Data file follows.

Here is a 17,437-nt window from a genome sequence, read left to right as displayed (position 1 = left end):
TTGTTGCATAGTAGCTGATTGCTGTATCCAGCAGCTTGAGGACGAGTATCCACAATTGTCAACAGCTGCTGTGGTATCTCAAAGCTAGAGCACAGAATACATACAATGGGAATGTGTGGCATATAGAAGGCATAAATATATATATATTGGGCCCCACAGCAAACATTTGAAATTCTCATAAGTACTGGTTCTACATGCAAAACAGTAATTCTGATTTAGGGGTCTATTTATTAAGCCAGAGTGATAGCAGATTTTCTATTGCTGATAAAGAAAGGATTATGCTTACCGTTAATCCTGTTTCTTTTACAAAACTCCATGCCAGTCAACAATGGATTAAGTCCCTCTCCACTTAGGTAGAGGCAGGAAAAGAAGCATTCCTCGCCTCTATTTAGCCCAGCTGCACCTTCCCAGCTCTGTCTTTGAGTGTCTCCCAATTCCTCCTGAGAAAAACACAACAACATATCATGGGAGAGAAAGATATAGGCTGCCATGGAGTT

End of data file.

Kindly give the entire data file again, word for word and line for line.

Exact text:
Here is a 17,437-nt window from a genome sequence, read left to right as displayed (position 1 = left end):
TTGTTGCATAGTAGCTGATTGCTGTATCCAGCAGCTTGAGGACGAGTATCCACAATTGTCAACAGCTGCTGTGGTATCTCAAAGCTAGAGCACAGAATACATACAATGGGAATGTGTGGCATATAGAAGGCATAAATATATATATATTGGGCCCCACAGCAAACATTTGAAATTCTCATAAGTACTGGTTCTACATGCAAAACAGTAATTCTGATTTAGGGGTCTATTTATTAAGCCAGAGTGATAGCAGATTTTCTATTGCTGATAAAGAAAGGATTATGCTTACCGTTAATCCTGTTTCTTTTACAAAACTCCATGCCAGTCAACAATGGATTAAGTCCCTCTCCACTTAGGTAGAGGCAGGAAAAGAAGCATTCCTCGCCTCTATTTAGCCCAGCTGCACCTTCCCAGCTCTGTCTTTGAGTGTCTCCCAATTCCTCCTGAGAAAAACACAACAACATATCATGGGAGAGAAAGATATAGGCTGCCATGGAGTT